White Rain Lily

I planted a few tiny bulbs about five years ago and I always forget they are there. After several nice rains, one little beauty popped its head through for me this morning. It is known for blooming only after rain, and still it is always a surprise when it does bloom. The rest of the year, I don’t even know they are there. Tiny and delicate, the leaves are like narrow blades of grass, and the bloom itself is small. The wind was blowing the blossom a bit, so one is slightly blurry. I thought you might enjoy sharing the surprise with me.

A hui hou!
Lucy

Hau`oli Makahiki Hou!

This is a repeat of a post I wrote four years ago. Somehow it seemed appropriate to post it again, with an updated year!

Tonight at midnight, it will become 2014. I’ve never believed in making resolutions for the New Year. What I like to do instead is set goals, both long-term and short-term. These are usually in several categories.

My favorite book for this is Your Best Year Yet! by Jinny S. Ditzler. It’s just a little paperback that asks ten questions “for making the next twelve months your most successful ever.” I’ve used it for the past fourteen years or longer, not only for myself but for my students.

This book can be used in any area of your life, from income to relationships to self-esteem. One reason I love this book is that it starts out with looking at what you accomplished over the past year. This acknowledges the positive aspects of your life rather than just those things that didn’t work out.

We may think we know what we want for our life, but until it is written down with a bit of structure and planning, it goes nowhere. We cannot leave our life up to chance.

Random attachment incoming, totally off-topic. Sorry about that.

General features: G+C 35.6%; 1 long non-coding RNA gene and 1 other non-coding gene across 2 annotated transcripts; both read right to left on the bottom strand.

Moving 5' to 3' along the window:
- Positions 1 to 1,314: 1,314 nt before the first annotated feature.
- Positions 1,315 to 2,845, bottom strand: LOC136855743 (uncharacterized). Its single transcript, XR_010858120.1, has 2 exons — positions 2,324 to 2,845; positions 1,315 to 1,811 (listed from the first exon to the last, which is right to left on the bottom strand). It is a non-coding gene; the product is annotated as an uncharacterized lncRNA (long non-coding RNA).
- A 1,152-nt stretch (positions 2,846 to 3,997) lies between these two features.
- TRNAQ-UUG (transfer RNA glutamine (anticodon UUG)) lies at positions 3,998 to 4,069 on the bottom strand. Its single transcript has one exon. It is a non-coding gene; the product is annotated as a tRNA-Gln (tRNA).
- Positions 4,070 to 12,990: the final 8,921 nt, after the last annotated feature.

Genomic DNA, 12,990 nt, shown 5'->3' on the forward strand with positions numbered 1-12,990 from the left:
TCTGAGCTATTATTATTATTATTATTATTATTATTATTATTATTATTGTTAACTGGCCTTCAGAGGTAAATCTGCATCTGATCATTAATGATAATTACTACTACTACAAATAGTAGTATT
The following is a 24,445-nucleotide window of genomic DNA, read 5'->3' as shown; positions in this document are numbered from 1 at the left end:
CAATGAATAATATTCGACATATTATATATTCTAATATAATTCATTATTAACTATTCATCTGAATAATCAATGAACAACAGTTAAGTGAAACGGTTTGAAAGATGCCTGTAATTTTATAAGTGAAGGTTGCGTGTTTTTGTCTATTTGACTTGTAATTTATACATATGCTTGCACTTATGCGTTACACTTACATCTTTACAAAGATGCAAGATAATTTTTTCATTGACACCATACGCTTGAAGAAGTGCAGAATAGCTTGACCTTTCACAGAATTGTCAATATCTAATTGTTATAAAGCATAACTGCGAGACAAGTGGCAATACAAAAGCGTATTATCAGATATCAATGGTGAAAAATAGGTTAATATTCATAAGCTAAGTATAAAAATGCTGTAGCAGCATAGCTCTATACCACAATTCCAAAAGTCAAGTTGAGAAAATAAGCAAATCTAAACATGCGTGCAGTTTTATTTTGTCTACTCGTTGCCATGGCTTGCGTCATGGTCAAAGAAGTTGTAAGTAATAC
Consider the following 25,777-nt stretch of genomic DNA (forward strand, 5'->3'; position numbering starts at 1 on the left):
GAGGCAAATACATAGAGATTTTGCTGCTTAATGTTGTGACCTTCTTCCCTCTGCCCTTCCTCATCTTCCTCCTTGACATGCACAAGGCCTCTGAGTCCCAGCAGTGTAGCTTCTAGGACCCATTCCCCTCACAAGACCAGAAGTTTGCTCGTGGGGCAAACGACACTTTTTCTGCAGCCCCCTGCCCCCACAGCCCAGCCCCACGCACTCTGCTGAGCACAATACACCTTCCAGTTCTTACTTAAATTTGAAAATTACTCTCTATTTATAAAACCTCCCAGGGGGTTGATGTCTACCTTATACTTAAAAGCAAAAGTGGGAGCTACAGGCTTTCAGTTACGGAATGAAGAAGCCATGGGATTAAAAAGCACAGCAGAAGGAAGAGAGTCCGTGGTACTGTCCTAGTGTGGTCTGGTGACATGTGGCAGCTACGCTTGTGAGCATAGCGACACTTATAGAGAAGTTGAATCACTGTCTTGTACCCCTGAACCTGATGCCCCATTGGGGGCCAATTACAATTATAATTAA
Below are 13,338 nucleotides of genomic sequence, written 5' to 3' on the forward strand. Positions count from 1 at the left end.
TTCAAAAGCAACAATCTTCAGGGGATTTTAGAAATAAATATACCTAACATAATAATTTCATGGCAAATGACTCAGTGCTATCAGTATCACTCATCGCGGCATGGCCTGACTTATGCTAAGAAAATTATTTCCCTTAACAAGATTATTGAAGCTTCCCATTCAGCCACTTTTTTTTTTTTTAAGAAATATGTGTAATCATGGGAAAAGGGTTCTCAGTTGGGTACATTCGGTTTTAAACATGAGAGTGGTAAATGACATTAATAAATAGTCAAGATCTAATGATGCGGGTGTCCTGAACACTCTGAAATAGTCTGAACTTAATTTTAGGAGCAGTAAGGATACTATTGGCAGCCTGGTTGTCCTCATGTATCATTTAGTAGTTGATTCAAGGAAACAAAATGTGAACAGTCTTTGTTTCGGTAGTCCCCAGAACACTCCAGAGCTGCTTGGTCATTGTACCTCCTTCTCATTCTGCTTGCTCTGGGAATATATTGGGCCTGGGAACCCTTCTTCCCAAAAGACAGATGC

At the end of just a few hours you end up with a one-page summary of your plan for the next year. They become your own words of wisdom for the year. This kind of exercise can help to change your life from merely “good” to “great!” That’s something we all deserve!

May you create joy and abundance in all things this next year!

I’m off to work on my own 2014 goals!

Hau`oli Makahiki Hou! (Happy New Year!)

An Old Southern Memory

The college I attended right after graduating from high school was Millsaps College in Jackson, Mississippi. I spent the majority of the decade of the fifties in Jackson, a decade of great turmoil in the South. I don’t need to remind you what that decade was all about.

My young husband and I went in to register to vote and pay our poll tax. Somewhere deep in a box I still have mine. If I can find it before I post this, I’ll include a picture of it. In the meantime, I’ve used a picture of me at that age. (It is a picture that brings tears as well as laughter!)

Allow me to describe the scene when we registered for the first time in our lives to have the privilege of voting. In order to vote, not only did you have to pay the poll tax, you had to answer a political/historical question. The one we were asked, as “just turned 21” white kids, was “Who was the first president of the United States?” – a question even most first-graders could answer.